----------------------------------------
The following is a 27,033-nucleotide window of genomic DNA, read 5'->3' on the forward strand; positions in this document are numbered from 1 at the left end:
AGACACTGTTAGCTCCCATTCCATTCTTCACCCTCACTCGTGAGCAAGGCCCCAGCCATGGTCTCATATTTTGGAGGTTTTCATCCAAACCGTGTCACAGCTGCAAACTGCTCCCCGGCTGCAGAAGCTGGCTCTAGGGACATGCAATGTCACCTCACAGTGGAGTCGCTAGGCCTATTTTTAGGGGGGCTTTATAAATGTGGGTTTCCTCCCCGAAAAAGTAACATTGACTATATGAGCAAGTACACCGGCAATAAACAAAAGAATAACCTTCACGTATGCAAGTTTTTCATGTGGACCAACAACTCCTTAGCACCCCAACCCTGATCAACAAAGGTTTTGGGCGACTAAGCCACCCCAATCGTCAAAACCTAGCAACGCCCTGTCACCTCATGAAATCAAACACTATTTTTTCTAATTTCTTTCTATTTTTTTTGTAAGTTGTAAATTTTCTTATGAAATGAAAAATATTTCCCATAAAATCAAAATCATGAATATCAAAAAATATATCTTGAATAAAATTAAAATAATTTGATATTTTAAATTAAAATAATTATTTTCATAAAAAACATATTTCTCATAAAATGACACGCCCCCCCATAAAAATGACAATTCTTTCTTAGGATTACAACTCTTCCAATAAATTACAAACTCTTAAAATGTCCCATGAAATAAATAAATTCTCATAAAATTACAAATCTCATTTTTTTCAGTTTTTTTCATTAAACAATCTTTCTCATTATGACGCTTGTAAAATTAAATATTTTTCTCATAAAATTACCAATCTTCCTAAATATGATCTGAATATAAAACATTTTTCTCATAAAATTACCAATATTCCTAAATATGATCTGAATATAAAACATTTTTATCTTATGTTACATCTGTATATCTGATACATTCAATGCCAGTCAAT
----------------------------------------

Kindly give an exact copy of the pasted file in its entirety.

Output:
The following is a 27,033-nucleotide window of genomic DNA, read 5'->3' on the forward strand; positions in this document are numbered from 1 at the left end:
AGACACTGTTAGCTCCCATTCCATTCTTCACCCTCACTCGTGAGCAAGGCCCCAGCCATGGTCTCATATTTTGGAGGTTTTCATCCAAACCGTGTCACAGCTGCAAACTGCTCCCCGGCTGCAGAAGCTGGCTCTAGGGACATGCAATGTCACCTCACAGTGGAGTCGCTAGGCCTATTTTTAGGGGGGCTTTATAAATGTGGGTTTCCTCCCCGAAAAAGTAACATTGACTATATGAGCAAGTACACCGGCAATAAACAAAAGAATAACCTTCACGTATGCAAGTTTTTCATGTGGACCAACAACTCCTTAGCACCCCAACCCTGATCAACAAAGGTTTTGGGCGACTAAGCCACCCCAATCGTCAAAACCTAGCAACGCCCTGTCACCTCATGAAATCAAACACTATTTTTTCTAATTTCTTTCTATTTTTTTTGTAAGTTGTAAATTTTCTTATGAAATGAAAAATATTTCCCATAAAATCAAAATCATGAATATCAAAAAATATATCTTGAATAAAATTAAAATAATTTGATATTTTAAATTAAAATAATTATTTTCATAAAAAACATATTTCTCATAAAATGACACGCCCCCCCATAAAAATGACAATTCTTTCTTAGGATTACAACTCTTCCAATAAATTACAAACTCTTAAAATGTCCCATGAAATAAATAAATTCTCATAAAATTACAAATCTCATTTTTTTCAGTTTTTTTCATTAAACAATCTTTCTCATTATGACGCTTGTAAAATTAAATATTTTTCTCATAAAATTACCAATCTTCCTAAATATGATCTGAATATAAAACATTTTTCTCATAAAATTACCAATATTCCTAAATATGATCTGAATATAAAACATTTTTATCTTATGTTACATCTGTATATCTGATACATTCAATGCCAGTCAAT